May 28, 2013
John Doe 169, Appellant,
Paul Alan Brandon, et al., Defendants, Minnesota District Council of the Assemblies of God, Respondent.
Hennepin County District Court File No. 27-CV-11-11654
Jeffrey R. Anderson, Sarah G. Odegaard, Jared D. Shepherd, Jeff Anderson & Associates PA, St. Paul, Minnesota (for appellant)
Thomas E. McEllistrem, Sarah J. McEllistrem, Collins, Buckley, Sauntry, & Haugh P.L.L.P., St. Paul, Minnesota (for respondent)
Considered and decided by Ross, Presiding Judge; Peterson, Judge; and Smith, Judge.
Appellant challenges the summary-judgment dismissal of his negligence claim arising out of sexual abuse by an ordained, credentialed minister during a period when respondent was involved in the annual renewal of the minister's credentials. Appellant argues that the district court erred by concluding that, absent a special relationship, respondent owed no duty of reasonable care to appellant under general negligence principles. Because no showing of a special relationship is required and there is sufficient evidence to permit a jury to conclude that respondent had knowledge of the minister's history of inappropriate relationships with youth while employed as a youth minister, the record is sufficient to require a jury to consider the issue of foreseeability, and we reverse and remand.
Appellant John Doe 169's negligence claim against respondent Minnesota District Council of the Assemblies of God arises out of Paul Brandon's sexual abuse of appellant in 2005 while Brandon was a volunteer in the youth-ministry program at Emmanuel Christian Center of the Assemblies of God Inc. (ECC). ECC is a church that is part of the Assemblies of God denomination. From 1993 to 2006, Brandon held credentials as an ordained minister of the Assemblies of God.
Respondent is a local district council that is one of 60 satellite branches of the National General Council (the General Council) of the Assemblies of God Church. The General Council, in cooperation with the affiliated district councils, ordains, licenses, and certifies ministers. An individual seeking to minister first obtains a license to preach, and then may seek ordination. Minister credentials are obtained through the ordination process. Minister credentials must be renewed annually, and yearly applications for renewal are submitted to district councils.
The General Council and district councils "reserve the authority to discipline or dismiss clergy whose conduct violates certain Biblical standards as enumerated in the General Council Bylaws." And the "General Council is authorized to discipline or dismiss a minister following an investigation by a District Council." Neither the General Council nor respondent has authority to appoint, supervise, or retain volunteers at local churches. Respondent has no authority to supervise or control day-to-day activities of local churches in connection with ministers or volunteers.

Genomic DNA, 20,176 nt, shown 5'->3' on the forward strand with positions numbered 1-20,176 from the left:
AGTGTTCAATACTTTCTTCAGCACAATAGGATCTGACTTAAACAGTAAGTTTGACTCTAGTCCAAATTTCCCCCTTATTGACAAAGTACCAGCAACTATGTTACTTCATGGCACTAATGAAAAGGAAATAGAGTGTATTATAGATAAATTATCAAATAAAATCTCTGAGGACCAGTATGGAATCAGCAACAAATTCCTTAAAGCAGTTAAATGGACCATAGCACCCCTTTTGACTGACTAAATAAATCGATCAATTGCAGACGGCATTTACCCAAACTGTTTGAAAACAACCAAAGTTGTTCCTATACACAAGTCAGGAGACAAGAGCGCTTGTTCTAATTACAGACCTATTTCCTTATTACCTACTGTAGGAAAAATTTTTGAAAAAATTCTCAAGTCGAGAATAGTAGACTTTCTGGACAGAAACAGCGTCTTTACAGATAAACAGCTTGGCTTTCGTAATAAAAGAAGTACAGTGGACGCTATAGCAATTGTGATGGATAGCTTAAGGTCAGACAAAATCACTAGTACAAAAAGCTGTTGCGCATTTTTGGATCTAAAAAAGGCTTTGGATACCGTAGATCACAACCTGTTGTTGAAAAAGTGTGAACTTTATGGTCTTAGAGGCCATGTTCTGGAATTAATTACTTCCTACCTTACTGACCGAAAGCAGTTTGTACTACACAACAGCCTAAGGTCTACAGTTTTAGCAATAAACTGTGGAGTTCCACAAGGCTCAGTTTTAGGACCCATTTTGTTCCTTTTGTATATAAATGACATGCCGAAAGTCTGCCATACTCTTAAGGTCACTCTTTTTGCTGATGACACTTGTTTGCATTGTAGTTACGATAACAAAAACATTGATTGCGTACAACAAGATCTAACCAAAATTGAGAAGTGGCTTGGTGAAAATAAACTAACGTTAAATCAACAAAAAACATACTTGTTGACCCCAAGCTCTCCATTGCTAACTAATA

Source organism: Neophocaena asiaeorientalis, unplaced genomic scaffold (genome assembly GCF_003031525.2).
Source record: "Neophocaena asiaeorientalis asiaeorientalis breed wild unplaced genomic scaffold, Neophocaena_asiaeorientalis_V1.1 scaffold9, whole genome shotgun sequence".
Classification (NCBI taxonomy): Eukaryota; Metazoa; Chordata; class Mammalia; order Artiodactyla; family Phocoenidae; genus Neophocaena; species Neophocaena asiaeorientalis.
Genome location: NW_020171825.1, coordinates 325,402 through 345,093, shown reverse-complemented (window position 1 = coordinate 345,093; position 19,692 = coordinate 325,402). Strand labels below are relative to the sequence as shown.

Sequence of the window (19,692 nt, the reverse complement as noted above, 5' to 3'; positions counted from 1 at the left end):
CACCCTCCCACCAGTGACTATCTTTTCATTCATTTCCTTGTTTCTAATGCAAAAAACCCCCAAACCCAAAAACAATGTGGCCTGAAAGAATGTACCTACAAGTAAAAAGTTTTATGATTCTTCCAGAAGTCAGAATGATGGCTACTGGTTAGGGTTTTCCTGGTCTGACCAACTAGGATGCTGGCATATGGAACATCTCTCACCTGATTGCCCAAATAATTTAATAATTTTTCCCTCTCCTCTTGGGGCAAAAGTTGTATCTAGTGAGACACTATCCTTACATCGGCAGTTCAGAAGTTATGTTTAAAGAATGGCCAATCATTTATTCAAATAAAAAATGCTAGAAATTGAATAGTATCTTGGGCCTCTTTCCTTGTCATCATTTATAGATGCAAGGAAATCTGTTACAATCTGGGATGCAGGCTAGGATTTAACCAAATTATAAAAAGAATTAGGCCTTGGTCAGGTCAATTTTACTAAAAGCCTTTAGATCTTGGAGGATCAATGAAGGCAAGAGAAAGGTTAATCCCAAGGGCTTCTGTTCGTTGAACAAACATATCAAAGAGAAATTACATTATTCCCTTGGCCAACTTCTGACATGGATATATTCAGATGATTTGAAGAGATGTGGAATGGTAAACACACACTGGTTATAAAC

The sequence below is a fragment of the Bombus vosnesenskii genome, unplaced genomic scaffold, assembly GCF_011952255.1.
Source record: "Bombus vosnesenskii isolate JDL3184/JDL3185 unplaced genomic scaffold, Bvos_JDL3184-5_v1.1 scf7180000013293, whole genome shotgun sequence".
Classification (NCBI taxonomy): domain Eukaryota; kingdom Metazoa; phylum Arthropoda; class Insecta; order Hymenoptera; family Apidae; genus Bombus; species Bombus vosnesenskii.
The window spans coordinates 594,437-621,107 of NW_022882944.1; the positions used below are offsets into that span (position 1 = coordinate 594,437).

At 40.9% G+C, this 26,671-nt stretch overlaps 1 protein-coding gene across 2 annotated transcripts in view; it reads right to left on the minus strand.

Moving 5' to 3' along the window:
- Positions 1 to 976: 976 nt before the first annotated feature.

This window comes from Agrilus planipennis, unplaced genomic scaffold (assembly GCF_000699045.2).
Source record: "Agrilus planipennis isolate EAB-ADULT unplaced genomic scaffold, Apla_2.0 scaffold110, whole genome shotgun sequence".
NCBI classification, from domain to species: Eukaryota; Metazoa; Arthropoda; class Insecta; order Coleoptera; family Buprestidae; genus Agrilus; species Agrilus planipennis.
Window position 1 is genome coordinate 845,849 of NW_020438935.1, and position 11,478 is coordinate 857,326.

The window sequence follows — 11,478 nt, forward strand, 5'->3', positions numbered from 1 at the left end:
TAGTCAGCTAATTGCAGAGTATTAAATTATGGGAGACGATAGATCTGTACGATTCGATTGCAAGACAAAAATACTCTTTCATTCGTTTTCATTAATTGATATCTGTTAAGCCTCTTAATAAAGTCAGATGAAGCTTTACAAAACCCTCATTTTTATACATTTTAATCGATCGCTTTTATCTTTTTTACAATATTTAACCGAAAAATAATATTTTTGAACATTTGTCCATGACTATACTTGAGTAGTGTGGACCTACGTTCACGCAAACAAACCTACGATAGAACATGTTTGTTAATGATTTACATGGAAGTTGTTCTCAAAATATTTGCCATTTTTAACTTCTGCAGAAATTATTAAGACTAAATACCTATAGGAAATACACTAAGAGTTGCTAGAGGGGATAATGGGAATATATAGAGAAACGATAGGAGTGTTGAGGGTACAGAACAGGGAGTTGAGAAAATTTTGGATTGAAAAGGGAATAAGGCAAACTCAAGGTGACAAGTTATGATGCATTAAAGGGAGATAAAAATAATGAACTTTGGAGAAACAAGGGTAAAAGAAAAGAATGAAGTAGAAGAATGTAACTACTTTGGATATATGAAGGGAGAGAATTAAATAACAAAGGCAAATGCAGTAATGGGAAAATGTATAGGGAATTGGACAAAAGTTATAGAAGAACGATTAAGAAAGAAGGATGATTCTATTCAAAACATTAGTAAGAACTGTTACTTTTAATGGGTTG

Brandon's Employment at Maple Grove
From 1991 to 1999, Brandon was employed as a youth pastor at Maple Grove Assembly of God Church (Maple Grove). At that time, Gregory Hickle was the senior pastor at Maple Grove, and he hired Brandon. Hickle, Mark Brown, and Darrel Lindquist made up Maple Grove's body of elders.
In late 1996 or 1997, Hickle learned that Brandon was hosting sleepovers for male church youths at his home. An elder told Hickle that the elder's son had slept over at Brandon's house. During the sleepover, Brandon insisted that he give the son back and leg rubs and that the son sleep in his bed with him. The son said that Brandon put pressure on him to comply, and although he was uncomfortable, he gave in to the pressure. When Hickle and the elder confronted Brandon, he admitted to the behavior but said that nothing inappropriate or immoral happened. Hickle instructed Brandon to immediately stop the sleepovers. Two or three months later, Hickle learned that Brandon continued to have male youths sleep at his house; a family informed Hickle that their son attended sleepovers at Brandon's and was uncomfortable with Brandon's insistence that he sleep in Brandon's bed with Brandon. Hickle informed the elders and Brandon about the complaint and instructed Brandon to immediately stop the sleepovers. Brandon said that he now understood that his behavior could be viewed as inappropriate and agreed to stop the sleepovers.
In the spring of 1998, the elders began to work with Brandon on improving three job-performance issues: insubordination, Brandon's attitude, and Brandon's inappropriate relationships with teenage boys. The elders were concerned that Brandon lacked adequate adult relationships and that his primary relationships were with teenage boys. Of particular concern was Brandon's relationship with the elder's son whom the elders believed Brandon was manipulating emotionally and attempting to use as an adult confidante.
Hickle testified in a deposition that, although he had concerns about Brandon's inappropriate boundary issues with young boys, he never heard an allegation that Brandon engaged in sexually inappropriate behavior. Hickle testified that he would have investigated any allegation of conduct that involved sexual impropriety. Hickle testified that, if he had known there had been any sexual contact between Brandon and any youth, he would have terminated Brandon's employment and reported the conduct to the police. Hickle testified that he never had a concern or a suspicion that Brandon posed a risk of harm to youths in the Maple Grove congregation or a suspicion that Brandon was not fit to be a youth worker or minister.